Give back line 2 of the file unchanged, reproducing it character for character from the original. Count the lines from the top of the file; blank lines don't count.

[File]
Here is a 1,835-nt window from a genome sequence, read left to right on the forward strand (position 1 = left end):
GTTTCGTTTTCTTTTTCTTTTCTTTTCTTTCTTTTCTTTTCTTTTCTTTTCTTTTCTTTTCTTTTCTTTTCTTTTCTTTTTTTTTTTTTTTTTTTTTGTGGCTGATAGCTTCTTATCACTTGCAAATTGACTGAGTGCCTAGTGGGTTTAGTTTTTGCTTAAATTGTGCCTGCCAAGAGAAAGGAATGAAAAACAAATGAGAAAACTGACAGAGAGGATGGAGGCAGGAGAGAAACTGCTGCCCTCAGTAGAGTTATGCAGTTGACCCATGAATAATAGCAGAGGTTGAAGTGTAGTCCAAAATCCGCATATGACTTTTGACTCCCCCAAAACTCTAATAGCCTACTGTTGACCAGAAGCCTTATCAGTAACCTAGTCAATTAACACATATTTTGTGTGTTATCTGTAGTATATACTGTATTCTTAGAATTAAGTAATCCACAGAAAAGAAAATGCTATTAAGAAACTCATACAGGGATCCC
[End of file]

GTTTCGTTTTCTTTTTCTTTTCTTTTCTTTCTTTTCTTTTCTTTTCTTTTCTTTTCTTTTCTTTTCTTTTCTTTTCTTTTTTTTTTTTTTTTTTTTTGTGGCTGATAGCTTCTTATCACTTGCAAATTGACTGAGTGCCTAGTGGGTTTAGTTTTTGCTTAAATTGTGCCTGCCAAGAGAAAGGAATGAAAAACAAATGAGAAAACTGACAGAGAGGATGGAGGCAGGAGAGAAACTGCTGCCCTCAGTAGAGTTATGCAGTTGACCCATGAATAATAGCAGAGGTTGAAGTGTAGTCCAAAATCCGCATATGACTTTTGACTCCCCCAAAACTCTAATAGCCTACTGTTGACCAGAAGCCTTATCAGTAACCTAGTCAATTAACACATATTTTGTGTGTTATCTGTAGTATATACTGTATTCTTAGAATTAAGTAATCCACAGAAAAGAAAATGCTATTAAGAAACTCATACAGGGATCCC